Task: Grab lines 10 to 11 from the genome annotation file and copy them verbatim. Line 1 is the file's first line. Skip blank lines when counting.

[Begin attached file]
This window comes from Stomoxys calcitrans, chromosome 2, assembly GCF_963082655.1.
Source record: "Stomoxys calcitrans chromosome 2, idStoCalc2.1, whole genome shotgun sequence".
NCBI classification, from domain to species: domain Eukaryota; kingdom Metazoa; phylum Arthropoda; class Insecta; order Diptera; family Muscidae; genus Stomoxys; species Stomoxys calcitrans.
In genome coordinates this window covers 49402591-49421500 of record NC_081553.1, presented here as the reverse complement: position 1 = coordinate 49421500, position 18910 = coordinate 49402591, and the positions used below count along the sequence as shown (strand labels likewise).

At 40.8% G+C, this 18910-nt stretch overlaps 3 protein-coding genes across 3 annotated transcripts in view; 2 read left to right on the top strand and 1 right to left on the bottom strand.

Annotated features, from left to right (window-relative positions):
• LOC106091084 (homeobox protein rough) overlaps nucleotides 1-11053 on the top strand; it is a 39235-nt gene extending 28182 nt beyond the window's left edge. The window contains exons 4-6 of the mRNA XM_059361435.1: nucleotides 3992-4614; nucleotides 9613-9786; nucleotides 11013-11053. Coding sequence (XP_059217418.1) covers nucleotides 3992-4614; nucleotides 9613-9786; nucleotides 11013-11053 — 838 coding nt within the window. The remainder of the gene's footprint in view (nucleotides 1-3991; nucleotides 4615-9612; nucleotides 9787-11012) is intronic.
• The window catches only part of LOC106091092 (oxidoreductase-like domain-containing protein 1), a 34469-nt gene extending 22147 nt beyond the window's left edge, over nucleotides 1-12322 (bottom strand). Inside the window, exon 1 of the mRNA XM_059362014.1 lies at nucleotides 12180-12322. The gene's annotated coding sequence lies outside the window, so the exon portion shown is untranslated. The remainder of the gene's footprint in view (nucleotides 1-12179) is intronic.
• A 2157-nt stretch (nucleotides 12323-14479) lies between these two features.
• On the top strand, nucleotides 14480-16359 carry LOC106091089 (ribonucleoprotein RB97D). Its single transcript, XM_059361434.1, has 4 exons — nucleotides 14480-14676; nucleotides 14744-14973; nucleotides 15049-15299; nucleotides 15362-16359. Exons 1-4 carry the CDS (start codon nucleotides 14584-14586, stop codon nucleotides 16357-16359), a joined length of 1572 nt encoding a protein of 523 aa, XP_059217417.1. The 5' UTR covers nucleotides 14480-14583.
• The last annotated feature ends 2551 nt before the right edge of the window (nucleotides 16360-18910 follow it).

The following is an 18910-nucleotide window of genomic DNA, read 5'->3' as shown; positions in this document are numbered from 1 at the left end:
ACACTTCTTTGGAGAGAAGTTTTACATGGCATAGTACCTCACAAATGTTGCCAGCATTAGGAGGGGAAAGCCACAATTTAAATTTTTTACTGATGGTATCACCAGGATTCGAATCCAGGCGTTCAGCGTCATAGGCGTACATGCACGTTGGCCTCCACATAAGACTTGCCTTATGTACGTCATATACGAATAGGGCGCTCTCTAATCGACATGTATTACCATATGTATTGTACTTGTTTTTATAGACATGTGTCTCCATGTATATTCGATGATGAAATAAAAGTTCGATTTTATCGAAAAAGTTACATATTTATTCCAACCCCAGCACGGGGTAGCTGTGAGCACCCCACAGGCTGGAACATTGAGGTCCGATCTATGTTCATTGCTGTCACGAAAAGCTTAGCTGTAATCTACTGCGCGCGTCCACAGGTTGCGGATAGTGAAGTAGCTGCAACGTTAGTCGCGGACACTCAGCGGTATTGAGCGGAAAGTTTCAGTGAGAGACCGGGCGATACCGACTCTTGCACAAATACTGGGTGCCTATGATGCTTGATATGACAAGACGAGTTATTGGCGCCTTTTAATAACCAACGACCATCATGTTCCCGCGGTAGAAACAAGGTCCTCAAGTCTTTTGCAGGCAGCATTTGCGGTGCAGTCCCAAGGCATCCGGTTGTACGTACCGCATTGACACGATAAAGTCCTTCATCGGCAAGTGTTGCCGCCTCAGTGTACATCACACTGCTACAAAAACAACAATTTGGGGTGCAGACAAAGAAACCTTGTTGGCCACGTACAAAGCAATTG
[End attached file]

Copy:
• On the top strand, nucleotides 14480-16359 carry LOC106091089 (ribonucleoprotein RB97D). Its single transcript, XM_059361434.1, has 4 exons — nucleotides 14480-14676; nucleotides 14744-14973; nucleotides 15049-15299; nucleotides 15362-16359. Exons 1-4 carry the CDS (start codon nucleotides 14584-14586, stop codon nucleotides 16357-16359), a joined length of 1572 nt encoding a protein of 523 aa, XP_059217417.1. The 5' UTR covers nucleotides 14480-14583.
• The last annotated feature ends 2551 nt before the right edge of the window (nucleotides 16360-18910 follow it).